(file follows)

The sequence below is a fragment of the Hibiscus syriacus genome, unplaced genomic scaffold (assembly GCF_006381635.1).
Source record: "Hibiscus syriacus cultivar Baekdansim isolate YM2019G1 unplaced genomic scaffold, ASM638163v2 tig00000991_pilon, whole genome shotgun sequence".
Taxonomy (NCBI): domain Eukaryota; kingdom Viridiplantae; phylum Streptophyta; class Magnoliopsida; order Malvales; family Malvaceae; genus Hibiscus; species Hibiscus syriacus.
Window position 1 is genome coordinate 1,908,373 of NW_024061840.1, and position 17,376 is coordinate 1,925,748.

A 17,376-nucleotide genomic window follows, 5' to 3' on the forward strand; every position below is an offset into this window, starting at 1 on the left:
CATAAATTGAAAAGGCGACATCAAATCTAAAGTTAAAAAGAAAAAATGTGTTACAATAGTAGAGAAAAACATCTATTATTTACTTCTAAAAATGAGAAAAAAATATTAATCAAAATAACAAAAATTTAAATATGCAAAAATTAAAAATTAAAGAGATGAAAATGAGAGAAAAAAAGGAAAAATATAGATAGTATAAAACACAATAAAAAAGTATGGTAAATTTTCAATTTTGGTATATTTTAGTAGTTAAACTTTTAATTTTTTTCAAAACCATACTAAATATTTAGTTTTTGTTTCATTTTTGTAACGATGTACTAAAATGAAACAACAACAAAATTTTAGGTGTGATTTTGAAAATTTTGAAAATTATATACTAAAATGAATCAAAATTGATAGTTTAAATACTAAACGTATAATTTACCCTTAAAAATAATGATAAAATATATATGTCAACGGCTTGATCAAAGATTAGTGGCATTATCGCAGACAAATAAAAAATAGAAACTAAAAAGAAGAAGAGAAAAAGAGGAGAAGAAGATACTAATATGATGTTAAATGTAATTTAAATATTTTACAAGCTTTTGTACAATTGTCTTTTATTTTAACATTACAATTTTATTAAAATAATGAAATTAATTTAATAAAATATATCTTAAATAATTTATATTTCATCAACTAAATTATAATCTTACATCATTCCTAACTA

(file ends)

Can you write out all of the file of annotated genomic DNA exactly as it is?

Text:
The sequence below is a fragment of the Hibiscus syriacus genome, unplaced genomic scaffold (assembly GCF_006381635.1).
Source record: "Hibiscus syriacus cultivar Baekdansim isolate YM2019G1 unplaced genomic scaffold, ASM638163v2 tig00000991_pilon, whole genome shotgun sequence".
Taxonomy (NCBI): domain Eukaryota; kingdom Viridiplantae; phylum Streptophyta; class Magnoliopsida; order Malvales; family Malvaceae; genus Hibiscus; species Hibiscus syriacus.
Window position 1 is genome coordinate 1,908,373 of NW_024061840.1, and position 17,376 is coordinate 1,925,748.

A 17,376-nucleotide genomic window follows, 5' to 3' on the forward strand; every position below is an offset into this window, starting at 1 on the left:
CATAAATTGAAAAGGCGACATCAAATCTAAAGTTAAAAAGAAAAAATGTGTTACAATAGTAGAGAAAAACATCTATTATTTACTTCTAAAAATGAGAAAAAAATATTAATCAAAATAACAAAAATTTAAATATGCAAAAATTAAAAATTAAAGAGATGAAAATGAGAGAAAAAAAGGAAAAATATAGATAGTATAAAACACAATAAAAAAGTATGGTAAATTTTCAATTTTGGTATATTTTAGTAGTTAAACTTTTAATTTTTTTCAAAACCATACTAAATATTTAGTTTTTGTTTCATTTTTGTAACGATGTACTAAAATGAAACAACAACAAAATTTTAGGTGTGATTTTGAAAATTTTGAAAATTATATACTAAAATGAATCAAAATTGATAGTTTAAATACTAAACGTATAATTTACCCTTAAAAATAATGATAAAATATATATGTCAACGGCTTGATCAAAGATTAGTGGCATTATCGCAGACAAATAAAAAATAGAAACTAAAAAGAAGAAGAGAAAAAGAGGAGAAGAAGATACTAATATGATGTTAAATGTAATTTAAATATTTTACAAGCTTTTGTACAATTGTCTTTTATTTTAACATTACAATTTTATTAAAATAATGAAATTAATTTAATAAAATATATCTTAAATAATTTATATTTCATCAACTAAATTATAATCTTACATCATTCCTAACTA